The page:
Friends Remembered Home | Friends Detail
Johnny Fearon (W4WKP)
November 13. 2009
Member of GARS
Contributed by: Bill Carrigan (K3DC)
My memories of Johnny go back to about
1955 or maybe before when I first heard him
talking on 75 meters. I was still a SWL at
the time but soon got my license and began
to talk to Johnny on the air. I remember
those chats and the few face to face
meetings at the around state hamfest/picnics
of the late 50's. Many enjoyable times.
73 and RIP Johnny
Contributed by: William R. (Ray) Colbert (W5XE)
Johnny Fearon was promoted today, to operating the big hamshack in the sky. Johnny was loved by everyone that ever talked with him on the radio. He had been transmitting for over 50 years in Atlanta and was one of the original members of Atlanta's first radio club, the Atlanta Teenage Radio Club circa 1955. He was one of the best net controls you could ever ask for in a disaster and a mentor to all of us. Always cheerful and ready to discuss in detail any aspect of our hobby. He did not allow his disability to slow him down or keep him from coming to events, blind or not Johnny was there for Hamfests, TechFest, Disasters, Club meetings, Field Day and every other event you could think of. Our Prayers and sympathies go out to Johnny's family and our thanks go out to Johnny for all he gave to all of us in the Atlanta Amateur Radio Community.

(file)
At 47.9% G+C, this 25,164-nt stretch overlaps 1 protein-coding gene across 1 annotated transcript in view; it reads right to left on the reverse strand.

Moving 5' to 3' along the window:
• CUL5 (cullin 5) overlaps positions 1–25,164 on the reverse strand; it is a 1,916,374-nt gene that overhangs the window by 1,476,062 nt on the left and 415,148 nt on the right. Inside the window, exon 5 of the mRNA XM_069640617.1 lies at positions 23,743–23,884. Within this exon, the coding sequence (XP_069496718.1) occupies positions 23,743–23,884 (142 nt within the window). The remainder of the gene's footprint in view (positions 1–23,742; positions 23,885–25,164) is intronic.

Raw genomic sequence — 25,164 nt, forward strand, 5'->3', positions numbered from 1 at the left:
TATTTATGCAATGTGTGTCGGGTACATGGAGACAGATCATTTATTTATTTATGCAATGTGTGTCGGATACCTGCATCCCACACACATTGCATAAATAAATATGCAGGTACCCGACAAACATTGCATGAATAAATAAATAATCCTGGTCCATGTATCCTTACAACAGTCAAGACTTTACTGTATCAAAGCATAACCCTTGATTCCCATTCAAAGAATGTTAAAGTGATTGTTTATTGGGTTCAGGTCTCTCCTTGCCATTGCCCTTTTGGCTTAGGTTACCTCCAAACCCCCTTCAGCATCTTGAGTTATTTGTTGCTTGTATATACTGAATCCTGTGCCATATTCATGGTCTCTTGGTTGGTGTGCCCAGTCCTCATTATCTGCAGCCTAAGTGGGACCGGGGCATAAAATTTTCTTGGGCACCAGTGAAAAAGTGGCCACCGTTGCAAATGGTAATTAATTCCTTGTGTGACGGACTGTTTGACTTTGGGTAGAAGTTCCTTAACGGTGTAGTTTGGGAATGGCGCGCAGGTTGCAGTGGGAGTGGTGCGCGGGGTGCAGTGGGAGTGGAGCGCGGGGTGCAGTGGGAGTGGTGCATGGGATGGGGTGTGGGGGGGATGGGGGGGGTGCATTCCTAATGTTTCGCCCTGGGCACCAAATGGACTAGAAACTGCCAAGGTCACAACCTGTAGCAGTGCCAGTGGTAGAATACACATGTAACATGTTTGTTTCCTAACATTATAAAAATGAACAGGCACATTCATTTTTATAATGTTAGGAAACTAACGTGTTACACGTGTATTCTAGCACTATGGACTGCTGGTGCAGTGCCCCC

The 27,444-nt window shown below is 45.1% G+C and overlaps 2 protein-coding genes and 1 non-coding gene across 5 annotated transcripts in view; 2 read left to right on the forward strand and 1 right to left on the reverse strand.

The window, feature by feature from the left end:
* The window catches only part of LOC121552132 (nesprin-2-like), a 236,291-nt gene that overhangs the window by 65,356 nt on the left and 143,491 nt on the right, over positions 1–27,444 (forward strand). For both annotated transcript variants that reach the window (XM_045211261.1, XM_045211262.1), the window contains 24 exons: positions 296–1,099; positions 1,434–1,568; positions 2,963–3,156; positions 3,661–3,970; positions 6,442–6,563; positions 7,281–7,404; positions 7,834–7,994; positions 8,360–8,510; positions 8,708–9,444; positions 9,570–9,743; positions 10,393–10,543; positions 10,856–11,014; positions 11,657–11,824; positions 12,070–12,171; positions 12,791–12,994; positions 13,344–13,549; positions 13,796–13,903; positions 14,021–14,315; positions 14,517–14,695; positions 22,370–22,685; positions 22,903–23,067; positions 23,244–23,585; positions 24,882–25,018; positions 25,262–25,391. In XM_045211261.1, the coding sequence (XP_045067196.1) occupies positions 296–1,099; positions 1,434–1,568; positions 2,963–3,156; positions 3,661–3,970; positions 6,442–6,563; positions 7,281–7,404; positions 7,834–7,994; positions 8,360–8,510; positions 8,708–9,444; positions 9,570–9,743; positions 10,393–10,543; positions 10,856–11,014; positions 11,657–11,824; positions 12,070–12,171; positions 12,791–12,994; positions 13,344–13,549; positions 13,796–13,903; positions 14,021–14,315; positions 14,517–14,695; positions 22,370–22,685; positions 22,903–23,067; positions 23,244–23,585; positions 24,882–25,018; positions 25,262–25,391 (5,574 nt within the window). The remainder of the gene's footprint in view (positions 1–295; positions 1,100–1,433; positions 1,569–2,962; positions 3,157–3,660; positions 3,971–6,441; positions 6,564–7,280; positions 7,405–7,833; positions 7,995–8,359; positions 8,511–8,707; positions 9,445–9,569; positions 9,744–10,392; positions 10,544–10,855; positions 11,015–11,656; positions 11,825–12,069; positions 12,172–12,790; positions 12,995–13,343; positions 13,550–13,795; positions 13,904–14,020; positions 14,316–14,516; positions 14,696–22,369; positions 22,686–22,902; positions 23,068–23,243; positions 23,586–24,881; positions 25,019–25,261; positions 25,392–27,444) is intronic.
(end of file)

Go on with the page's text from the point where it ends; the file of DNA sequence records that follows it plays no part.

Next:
Contributed by: Bob Varone (W4ETN)
I recall attending Johnny's birthday party many years ago. Will Payne - N4YWK brought a present wrapped in newpaper. Said he didn't see spending extra money on wrapping paper for Johnny. When Will confessed Johnny was laughing louder and longer than all or us. Sorry to say goodbye dear friend. It was always a joy to chat. Jim - NT2F (ex WB4JVR)
Contributed by: Jim Key (NT2F)
I'm sorry to hear about Johnny Fearon. He taught the CW part of the class I attended for my Novice license at the American Red Cross Building in Atlanta in 1966. He was an enthusiastic teacher that made you truly learn and enjoy CW (I still mostly operate CW to this day). He also owned ZZZ Electronics in Atlanta from the mid-1970's through the early 80's and sold a lot lf Kenwood TS-520's, Yaesu FT-101's and other gear in those days. I was at his home in Loganville, GA in the late 1970's when he wanted to show me his new Icom IC-701 station. He took me in the shack and exclaimed, "Isn't it beautiful"! It was pitch black in there and I remained silent. He replied, "Sorry Bob. Forgot to turn the light on again didn't I"? We laughed so hard about that. He was a class act for the hobby and will be sorely missed.
Contributed by: (W4HT)
Photo of Johnny
Contributed by: Bob Varone (W4ETN)
Johnny and I go back to 1959 and the Atlanta Teenage Radio Club. Johnny had a name for everyone. My brother (Bill K4JBY, SK ) who was two years older than me was also very active in the teenage club. Since I was younger than Bill, Johnny always called me “baby YDN” even though Johnny and I were the same age. That handle stuck. I saw Johnny last year at the Stone Mountain Hamfest which honored the 50th anniversary of the Atlanta Teenage Radio Club. When Johnny and I greeted he said how is “baby YDN”.